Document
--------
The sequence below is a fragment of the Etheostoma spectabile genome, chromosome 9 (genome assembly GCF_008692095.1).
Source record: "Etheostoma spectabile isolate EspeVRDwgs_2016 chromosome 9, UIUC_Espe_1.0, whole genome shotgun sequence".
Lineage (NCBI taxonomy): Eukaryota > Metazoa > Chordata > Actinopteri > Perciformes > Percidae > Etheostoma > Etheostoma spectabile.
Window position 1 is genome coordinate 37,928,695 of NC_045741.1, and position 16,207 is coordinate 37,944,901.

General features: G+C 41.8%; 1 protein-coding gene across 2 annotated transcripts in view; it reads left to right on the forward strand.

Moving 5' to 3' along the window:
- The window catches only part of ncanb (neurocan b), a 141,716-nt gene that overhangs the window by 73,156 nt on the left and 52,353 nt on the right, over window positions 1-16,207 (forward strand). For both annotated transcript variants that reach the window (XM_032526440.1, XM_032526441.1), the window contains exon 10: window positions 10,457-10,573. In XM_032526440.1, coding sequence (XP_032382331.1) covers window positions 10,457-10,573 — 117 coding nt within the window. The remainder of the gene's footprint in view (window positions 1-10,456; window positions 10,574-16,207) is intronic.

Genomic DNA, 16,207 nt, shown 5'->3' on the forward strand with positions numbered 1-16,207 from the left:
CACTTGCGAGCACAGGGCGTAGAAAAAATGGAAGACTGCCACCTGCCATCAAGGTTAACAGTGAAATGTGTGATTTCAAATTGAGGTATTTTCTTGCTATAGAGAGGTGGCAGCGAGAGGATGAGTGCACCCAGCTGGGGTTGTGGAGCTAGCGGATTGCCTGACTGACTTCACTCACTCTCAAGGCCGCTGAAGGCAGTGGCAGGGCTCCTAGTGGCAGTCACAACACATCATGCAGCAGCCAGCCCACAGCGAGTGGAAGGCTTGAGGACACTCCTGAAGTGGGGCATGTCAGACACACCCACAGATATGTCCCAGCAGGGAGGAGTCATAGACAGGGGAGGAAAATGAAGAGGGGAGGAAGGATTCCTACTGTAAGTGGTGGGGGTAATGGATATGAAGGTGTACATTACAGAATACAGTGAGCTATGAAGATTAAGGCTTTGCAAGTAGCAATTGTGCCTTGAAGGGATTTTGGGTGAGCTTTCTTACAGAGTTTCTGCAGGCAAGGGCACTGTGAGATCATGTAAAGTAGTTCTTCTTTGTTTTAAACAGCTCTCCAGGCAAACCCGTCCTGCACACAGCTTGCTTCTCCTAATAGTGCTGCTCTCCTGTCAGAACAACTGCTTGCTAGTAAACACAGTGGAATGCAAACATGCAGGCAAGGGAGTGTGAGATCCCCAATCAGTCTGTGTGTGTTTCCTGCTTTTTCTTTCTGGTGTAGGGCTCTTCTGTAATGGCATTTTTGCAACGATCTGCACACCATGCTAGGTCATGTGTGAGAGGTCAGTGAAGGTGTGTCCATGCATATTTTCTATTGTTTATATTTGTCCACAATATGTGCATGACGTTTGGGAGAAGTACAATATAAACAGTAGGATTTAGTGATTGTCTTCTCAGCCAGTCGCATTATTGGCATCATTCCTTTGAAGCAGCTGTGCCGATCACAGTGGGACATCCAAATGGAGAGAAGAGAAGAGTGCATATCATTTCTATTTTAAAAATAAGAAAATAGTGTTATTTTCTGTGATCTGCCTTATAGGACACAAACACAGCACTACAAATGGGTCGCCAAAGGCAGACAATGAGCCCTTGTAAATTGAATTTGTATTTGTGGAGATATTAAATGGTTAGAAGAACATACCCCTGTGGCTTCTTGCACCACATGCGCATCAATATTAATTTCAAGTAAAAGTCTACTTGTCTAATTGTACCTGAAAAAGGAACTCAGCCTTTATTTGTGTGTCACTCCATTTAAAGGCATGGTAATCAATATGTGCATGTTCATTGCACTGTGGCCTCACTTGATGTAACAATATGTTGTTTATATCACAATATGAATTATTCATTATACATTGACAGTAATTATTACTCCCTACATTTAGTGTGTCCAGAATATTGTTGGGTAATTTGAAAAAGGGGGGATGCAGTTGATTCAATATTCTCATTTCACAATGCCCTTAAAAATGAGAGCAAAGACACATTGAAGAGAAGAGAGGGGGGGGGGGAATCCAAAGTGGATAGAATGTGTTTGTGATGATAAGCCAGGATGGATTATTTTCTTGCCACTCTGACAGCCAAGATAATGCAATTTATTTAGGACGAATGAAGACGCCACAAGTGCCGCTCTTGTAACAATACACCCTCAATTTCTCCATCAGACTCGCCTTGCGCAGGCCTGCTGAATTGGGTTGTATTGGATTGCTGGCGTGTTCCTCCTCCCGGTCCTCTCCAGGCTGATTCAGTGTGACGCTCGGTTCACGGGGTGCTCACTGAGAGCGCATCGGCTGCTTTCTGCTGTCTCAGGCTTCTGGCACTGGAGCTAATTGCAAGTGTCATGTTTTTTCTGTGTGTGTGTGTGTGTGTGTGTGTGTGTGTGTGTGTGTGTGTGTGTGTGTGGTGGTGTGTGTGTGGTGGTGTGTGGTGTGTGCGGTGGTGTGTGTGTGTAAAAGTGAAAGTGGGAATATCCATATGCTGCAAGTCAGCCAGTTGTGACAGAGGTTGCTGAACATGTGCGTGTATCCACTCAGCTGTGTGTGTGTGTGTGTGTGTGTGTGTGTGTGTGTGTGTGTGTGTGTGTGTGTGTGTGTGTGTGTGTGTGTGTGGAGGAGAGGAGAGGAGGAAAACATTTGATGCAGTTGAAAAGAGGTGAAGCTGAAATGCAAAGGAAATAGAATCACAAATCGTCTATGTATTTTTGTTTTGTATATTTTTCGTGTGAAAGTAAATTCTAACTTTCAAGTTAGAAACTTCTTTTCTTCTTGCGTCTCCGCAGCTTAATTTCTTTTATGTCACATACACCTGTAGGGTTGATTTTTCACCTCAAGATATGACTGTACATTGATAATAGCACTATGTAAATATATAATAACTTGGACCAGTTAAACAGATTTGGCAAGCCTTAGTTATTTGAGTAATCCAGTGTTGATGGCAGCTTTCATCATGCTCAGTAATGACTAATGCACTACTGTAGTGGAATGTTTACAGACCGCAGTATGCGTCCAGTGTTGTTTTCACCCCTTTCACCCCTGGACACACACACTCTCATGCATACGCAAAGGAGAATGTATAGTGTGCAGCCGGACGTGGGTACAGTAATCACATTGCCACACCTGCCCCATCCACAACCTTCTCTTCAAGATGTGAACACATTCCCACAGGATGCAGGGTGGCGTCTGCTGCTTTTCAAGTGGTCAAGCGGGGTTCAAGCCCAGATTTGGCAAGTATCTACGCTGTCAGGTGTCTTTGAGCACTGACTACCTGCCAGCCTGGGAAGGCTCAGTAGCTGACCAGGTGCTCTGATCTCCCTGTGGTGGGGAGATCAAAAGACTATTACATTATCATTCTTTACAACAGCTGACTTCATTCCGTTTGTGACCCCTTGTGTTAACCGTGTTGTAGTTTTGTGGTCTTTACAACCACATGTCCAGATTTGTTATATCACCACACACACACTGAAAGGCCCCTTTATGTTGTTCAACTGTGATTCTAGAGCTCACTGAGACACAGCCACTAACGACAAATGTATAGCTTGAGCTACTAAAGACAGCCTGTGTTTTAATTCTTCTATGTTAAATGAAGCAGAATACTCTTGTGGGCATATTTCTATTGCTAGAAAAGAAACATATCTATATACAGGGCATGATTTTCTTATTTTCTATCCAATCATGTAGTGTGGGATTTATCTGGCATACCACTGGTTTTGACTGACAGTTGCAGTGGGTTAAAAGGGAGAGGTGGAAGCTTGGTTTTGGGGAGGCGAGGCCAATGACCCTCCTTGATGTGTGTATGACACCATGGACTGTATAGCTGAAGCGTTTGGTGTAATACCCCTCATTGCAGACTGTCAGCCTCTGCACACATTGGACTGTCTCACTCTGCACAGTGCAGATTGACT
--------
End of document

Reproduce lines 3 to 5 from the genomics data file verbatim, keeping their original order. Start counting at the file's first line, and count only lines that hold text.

Lineage (NCBI taxonomy): Eukaryota > Metazoa > Chordata > Actinopteri > Perciformes > Percidae > Etheostoma > Etheostoma spectabile.
Window position 1 is genome coordinate 37,928,695 of NC_045741.1, and position 16,207 is coordinate 37,944,901.

General features: G+C 41.8%; 1 protein-coding gene across 2 annotated transcripts in view; it reads left to right on the forward strand.